"It's a big loss for the town. He will be missed," Nesbitt said.

Rep. Sam Smith, speaker of the Pennsylvania State House of
Representatives, said Hallman loved this town and the people of Punxsutawney.

"I've known him all of my life and attended the same church (First United Methodist Church in Punxsy),” Smith said.

According to Smith, Hallman’s passing is a big loss for Punxsutawney, but everyone can be proud to have had someone of Hallman's caliber live here, making this town a great place.

Smith said Hallman worked at the post office for many years, and he loved that building.

"Clearly, he was a driving force in getting people together to figure out a way to preserve that beautiful building, and now it is being put to great use and is a real tribute to John and his love for this community," Smith said.

Bill Deeley, president of the Punxsutawney Groundhog Club Inner Circle, said Hallman's death is a tremendous loss to the community.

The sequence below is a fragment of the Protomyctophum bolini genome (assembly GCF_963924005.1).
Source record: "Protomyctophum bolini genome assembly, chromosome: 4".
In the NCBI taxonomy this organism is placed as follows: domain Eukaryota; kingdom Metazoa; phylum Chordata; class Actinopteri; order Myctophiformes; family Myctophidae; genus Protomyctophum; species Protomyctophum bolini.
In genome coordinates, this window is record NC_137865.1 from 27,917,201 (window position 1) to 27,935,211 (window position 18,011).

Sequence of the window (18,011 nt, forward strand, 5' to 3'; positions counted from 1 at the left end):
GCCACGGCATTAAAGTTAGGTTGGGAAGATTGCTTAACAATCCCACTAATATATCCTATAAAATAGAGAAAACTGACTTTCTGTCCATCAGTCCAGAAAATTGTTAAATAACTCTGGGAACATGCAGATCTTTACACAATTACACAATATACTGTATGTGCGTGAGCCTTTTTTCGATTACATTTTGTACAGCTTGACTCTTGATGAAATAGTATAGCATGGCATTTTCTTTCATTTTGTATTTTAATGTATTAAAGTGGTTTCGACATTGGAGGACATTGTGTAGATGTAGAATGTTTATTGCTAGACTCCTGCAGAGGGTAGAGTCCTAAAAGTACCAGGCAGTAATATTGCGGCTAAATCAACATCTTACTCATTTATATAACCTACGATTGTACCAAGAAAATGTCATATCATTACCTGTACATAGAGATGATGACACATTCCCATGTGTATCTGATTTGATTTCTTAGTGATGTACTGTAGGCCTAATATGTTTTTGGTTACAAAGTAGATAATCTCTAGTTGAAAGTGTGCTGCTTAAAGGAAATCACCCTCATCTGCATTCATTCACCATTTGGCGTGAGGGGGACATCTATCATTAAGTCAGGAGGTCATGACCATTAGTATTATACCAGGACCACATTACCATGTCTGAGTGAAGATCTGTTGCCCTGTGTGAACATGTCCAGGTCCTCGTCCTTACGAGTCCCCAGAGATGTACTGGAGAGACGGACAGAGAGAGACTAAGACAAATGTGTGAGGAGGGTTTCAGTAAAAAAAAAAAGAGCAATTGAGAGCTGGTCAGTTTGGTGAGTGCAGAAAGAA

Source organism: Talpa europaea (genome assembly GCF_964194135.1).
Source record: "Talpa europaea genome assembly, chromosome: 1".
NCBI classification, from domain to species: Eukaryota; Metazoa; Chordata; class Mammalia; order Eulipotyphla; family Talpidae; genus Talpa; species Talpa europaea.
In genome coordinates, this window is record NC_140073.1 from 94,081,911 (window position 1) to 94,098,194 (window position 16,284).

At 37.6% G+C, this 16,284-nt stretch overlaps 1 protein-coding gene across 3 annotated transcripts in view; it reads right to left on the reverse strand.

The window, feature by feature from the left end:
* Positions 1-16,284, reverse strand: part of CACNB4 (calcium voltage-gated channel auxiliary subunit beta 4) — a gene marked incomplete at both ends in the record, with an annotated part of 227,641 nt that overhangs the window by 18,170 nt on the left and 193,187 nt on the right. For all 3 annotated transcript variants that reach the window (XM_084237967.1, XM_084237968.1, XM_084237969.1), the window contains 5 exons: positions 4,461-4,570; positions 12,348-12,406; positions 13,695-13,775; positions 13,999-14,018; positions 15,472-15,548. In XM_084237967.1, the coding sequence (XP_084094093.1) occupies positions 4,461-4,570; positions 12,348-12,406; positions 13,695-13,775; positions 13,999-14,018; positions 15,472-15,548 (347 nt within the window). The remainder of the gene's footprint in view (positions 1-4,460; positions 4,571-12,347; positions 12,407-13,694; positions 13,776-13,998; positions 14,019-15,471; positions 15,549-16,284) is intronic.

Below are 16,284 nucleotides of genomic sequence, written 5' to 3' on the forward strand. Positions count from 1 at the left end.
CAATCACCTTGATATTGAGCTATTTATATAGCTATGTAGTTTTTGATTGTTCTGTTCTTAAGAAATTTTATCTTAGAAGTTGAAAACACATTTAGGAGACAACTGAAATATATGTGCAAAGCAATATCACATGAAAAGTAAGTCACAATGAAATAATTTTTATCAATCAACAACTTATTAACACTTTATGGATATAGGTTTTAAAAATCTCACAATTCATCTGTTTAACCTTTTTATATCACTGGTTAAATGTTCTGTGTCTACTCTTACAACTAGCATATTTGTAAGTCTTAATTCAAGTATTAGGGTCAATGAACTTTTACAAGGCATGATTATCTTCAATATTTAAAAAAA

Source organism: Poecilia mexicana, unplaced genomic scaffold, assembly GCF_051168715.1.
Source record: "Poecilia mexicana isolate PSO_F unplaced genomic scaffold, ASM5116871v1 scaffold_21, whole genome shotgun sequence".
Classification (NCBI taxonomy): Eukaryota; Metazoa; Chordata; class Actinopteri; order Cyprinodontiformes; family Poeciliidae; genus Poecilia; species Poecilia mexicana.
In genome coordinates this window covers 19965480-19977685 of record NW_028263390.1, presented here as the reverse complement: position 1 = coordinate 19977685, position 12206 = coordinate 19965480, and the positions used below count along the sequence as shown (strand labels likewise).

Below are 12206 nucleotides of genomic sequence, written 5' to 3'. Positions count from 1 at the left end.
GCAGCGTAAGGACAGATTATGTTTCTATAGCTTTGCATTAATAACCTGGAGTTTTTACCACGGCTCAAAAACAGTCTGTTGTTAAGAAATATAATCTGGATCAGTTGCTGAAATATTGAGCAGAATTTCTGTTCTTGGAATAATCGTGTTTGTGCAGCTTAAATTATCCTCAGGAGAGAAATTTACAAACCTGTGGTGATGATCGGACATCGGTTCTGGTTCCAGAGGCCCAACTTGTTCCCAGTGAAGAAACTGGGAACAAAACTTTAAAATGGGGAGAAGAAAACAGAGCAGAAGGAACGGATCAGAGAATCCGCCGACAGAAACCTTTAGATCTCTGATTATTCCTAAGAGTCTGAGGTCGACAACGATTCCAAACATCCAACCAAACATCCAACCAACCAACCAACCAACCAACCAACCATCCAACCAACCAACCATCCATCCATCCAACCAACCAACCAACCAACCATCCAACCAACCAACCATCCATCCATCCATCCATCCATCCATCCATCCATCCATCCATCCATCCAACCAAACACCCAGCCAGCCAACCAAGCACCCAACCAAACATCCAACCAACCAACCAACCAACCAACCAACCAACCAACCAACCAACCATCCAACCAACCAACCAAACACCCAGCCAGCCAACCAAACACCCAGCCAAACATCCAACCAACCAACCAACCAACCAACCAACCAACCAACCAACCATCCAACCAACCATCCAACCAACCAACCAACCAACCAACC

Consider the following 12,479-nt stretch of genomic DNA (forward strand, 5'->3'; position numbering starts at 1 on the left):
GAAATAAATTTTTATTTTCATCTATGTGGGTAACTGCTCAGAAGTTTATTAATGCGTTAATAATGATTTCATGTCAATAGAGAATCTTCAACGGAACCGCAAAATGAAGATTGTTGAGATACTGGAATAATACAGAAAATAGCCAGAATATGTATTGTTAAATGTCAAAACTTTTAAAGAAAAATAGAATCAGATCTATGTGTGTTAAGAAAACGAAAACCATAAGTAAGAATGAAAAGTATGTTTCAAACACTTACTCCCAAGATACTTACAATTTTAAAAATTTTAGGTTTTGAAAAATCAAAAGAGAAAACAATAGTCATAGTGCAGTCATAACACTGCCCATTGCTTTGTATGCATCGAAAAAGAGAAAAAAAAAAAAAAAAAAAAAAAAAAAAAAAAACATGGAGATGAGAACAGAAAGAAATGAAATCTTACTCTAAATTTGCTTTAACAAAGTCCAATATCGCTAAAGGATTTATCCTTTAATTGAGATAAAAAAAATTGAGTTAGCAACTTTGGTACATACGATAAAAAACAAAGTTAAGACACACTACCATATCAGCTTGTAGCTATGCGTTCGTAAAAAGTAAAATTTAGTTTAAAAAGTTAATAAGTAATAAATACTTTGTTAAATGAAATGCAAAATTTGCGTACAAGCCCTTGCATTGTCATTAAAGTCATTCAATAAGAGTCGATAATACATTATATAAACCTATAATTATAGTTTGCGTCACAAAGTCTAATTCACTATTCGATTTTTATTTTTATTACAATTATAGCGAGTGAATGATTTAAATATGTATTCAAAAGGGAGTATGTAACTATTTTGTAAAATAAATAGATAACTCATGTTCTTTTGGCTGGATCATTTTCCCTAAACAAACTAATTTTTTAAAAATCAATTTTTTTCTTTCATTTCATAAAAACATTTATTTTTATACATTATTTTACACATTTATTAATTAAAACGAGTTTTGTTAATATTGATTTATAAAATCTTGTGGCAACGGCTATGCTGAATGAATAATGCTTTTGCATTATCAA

"He was a strong supporter of this community and supporter of the Groundhog Club and the Weather Discovery Center," Deeley said. "Any project that John got involved with, he was a driving force. We need more John Hallmans in Punxsutawney.”

Deeley said whenever there was a disagreement, Hallman was the glue that kept people together.

"John kept everyone united and on the same page," Deeley said.

Jefferson County Common Pleas Judge John Foradora said Hallman was a wonderful person, well known throughout the county and would help anyone who would ask.

"He was mayor in 2001 when I was campaigning for judge, and I think it was his last year. I saw him at the Weather Center several times, and he was always very pleasant and cared about Punxsutawney very much," said Foradora.

The judge said Hallman was a huge supporter of the Orange Patrol (inmates from the Jefferson County Jail who work off their sentences by working on public service projects).

"He always kept in touch with me, even after the Weather Center work was completed," Foradora said, adding that Hallman would mention Orange Patrol work that impressed him.